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Sikhs sue Marine Corps over restrictions on beards

The corps' refusal to grant a religious waiver is 'arbitrary and discriminatory, and violates the constitutional right to free exercise of their religion'

By Dave Philipps
Published: Apr 12, 2022

Sikhs sue Marine Corps over restrictions on beardsCapt. Sukhbir Singh Toor at Marine Corps Air Ground Combat Center Twentynine Palms in California, Sept. 24, 2021. On April 11, Captain Toor and three other Sikhs sued the Marine Corps in U.S. District Court for the District of Columbia, saying the Corps’ refusal to grant a religious waiver is arbitrary and discriminatory, and violates the constitutional right to free exercise of their religion. (Mark Abramson/The New York Times)

A Marine artillery captain named Sukhbir Singh Toor has been on a mission over the past year to become the first Sikh in the U.S. Marine Corps allowed to openly practice his religion while in uniform.

During that time he has won a string of victories against the strict dress standards of the Marine Corps, and he can now wear the beard, long hair and turban required of a faithful Sikh while on duty. But recently, the Marine Corps dug in, refusing to allow him or any other Sikh to wear a beard on a combat deployment or during boot camp, saying that beards would hinder the corps’ ability to function and put lives at risk.

On Monday, Toor and three other Sikhs sued the Marine Corps in U.S. District Court for the District of Columbia, saying the corps’ refusal to grant a religious waiver is arbitrary and discriminatory, and violates the constitutional right to free exercise of their religion.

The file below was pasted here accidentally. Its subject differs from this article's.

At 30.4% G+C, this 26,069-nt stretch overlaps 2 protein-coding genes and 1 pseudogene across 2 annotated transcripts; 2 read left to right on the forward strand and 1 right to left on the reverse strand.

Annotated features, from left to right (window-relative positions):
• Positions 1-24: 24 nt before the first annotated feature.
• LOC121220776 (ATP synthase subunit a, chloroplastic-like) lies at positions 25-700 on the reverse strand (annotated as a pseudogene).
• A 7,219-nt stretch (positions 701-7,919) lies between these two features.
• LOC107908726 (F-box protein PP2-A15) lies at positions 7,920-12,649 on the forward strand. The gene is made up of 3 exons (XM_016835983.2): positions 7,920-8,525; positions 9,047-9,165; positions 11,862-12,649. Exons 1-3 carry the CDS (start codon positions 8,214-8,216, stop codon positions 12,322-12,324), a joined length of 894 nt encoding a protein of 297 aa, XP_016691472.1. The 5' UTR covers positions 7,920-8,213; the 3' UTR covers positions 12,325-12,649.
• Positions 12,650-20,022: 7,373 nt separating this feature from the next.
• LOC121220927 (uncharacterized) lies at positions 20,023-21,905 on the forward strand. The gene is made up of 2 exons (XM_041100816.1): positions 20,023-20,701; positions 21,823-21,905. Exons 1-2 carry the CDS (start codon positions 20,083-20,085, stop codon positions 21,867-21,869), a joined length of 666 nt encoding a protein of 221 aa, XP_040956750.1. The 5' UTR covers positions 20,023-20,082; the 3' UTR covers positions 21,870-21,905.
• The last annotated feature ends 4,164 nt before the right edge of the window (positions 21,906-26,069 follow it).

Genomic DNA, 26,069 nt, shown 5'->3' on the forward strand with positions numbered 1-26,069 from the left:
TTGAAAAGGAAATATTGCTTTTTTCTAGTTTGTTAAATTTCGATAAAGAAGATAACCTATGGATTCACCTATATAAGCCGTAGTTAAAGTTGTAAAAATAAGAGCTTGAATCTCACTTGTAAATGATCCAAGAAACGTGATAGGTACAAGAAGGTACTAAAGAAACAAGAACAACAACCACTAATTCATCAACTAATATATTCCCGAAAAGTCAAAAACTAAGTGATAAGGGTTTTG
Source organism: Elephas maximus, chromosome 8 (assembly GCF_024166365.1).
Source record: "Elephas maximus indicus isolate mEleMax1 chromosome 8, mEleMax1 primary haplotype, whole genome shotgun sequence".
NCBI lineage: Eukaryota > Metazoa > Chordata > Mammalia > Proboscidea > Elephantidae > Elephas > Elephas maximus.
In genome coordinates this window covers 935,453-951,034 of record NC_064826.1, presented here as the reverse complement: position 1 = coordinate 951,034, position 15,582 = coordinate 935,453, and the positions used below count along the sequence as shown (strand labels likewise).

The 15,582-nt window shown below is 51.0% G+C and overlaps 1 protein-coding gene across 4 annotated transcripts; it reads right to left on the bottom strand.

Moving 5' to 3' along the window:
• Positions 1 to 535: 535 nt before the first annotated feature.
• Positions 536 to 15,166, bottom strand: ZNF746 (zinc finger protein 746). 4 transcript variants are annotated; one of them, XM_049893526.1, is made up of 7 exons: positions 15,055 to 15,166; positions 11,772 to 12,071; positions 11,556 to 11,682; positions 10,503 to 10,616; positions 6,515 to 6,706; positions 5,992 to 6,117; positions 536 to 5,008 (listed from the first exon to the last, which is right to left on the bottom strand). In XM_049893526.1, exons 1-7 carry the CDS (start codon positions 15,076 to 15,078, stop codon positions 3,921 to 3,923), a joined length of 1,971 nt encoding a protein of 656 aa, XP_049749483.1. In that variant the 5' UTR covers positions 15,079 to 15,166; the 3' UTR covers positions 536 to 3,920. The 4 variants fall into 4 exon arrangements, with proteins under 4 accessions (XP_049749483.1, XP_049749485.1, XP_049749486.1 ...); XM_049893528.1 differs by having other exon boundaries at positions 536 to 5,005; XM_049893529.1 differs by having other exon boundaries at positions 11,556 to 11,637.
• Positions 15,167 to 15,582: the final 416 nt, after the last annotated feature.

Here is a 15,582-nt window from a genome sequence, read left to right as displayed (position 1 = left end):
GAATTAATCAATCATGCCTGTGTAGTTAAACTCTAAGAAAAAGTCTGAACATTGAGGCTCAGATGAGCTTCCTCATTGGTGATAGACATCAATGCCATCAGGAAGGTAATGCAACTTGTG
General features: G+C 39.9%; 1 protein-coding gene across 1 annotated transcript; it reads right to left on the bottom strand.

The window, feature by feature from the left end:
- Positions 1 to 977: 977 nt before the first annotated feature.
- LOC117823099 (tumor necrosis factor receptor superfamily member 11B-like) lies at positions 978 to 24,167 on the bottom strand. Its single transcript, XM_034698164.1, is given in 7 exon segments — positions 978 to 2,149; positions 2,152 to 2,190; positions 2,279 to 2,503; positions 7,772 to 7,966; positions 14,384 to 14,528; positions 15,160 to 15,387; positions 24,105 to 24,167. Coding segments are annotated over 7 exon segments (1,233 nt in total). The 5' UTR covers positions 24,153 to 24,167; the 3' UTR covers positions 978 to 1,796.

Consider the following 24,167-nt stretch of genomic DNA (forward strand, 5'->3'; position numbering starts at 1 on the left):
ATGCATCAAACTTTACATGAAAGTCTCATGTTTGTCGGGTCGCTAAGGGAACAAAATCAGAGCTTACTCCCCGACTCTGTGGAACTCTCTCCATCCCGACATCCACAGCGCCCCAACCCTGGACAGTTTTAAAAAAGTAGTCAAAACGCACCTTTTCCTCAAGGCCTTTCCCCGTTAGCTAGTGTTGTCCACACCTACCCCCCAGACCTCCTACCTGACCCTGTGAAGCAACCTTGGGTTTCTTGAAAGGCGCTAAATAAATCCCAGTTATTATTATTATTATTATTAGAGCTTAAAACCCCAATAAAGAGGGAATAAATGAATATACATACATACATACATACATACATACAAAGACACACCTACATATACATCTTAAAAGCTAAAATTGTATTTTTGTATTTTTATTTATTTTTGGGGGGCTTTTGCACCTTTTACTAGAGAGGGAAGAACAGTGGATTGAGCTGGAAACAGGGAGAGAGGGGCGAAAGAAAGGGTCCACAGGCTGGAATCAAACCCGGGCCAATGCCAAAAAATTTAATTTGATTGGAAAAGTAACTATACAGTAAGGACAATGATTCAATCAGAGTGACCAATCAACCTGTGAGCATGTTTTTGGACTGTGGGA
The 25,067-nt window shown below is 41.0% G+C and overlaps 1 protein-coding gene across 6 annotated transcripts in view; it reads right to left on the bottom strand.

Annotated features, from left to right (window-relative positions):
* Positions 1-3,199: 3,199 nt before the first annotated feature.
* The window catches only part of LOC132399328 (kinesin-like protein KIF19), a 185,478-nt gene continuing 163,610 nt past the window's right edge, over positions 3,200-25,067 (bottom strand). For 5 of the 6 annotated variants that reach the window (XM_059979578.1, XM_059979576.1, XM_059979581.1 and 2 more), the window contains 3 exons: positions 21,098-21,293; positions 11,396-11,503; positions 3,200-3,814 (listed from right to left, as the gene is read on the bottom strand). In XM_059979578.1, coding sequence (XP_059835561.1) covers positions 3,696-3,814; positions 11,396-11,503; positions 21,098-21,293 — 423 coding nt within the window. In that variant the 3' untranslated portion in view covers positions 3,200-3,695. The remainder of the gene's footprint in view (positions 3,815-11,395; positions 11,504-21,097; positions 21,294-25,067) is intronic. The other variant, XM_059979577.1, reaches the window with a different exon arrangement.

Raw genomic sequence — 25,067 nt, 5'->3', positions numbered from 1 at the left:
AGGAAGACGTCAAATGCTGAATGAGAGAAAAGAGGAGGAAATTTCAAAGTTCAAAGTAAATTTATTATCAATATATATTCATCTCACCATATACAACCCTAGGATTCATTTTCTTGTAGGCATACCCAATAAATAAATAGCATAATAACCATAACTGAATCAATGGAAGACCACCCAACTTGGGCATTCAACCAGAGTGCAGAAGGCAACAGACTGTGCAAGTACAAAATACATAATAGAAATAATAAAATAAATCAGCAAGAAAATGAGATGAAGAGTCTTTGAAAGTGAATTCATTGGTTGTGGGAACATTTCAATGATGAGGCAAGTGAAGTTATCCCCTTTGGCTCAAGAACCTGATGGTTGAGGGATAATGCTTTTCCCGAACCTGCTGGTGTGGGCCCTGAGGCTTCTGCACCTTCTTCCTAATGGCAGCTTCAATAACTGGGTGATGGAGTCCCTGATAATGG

Joining him in the lawsuit are three prospective Marine recruits who have been told they must shave their beards and cut their hair for boot camp, where all Marines receive basic training, and only afterward would be able to apply for a religious exemption.

Current law requires that the military not restrict individual exercise of religion except when a “compelling government interest” is at stake, and in those cases, to use the “least restrictive means” possible.

The Marine Corps declined to comment on the lawsuit. In prior administrative decisions concerning Sikh turbans and beards, Marine leaders have cited two interests it said were compelling. One is uniform appearance in the ranks, which the corps argues is crucial to good order and discipline. Second, the Marine Corps has said, beards might hinder Marines’ physical ability to do their duties by keeping them from safely wearing gas masks.

In their suit, the Sikhs counter that the Marine Corps routinely deploys men to combat zones who have permission to wear beards because of medical conditions or because they are part of Special Operations units.

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©2019 New York Times News Service

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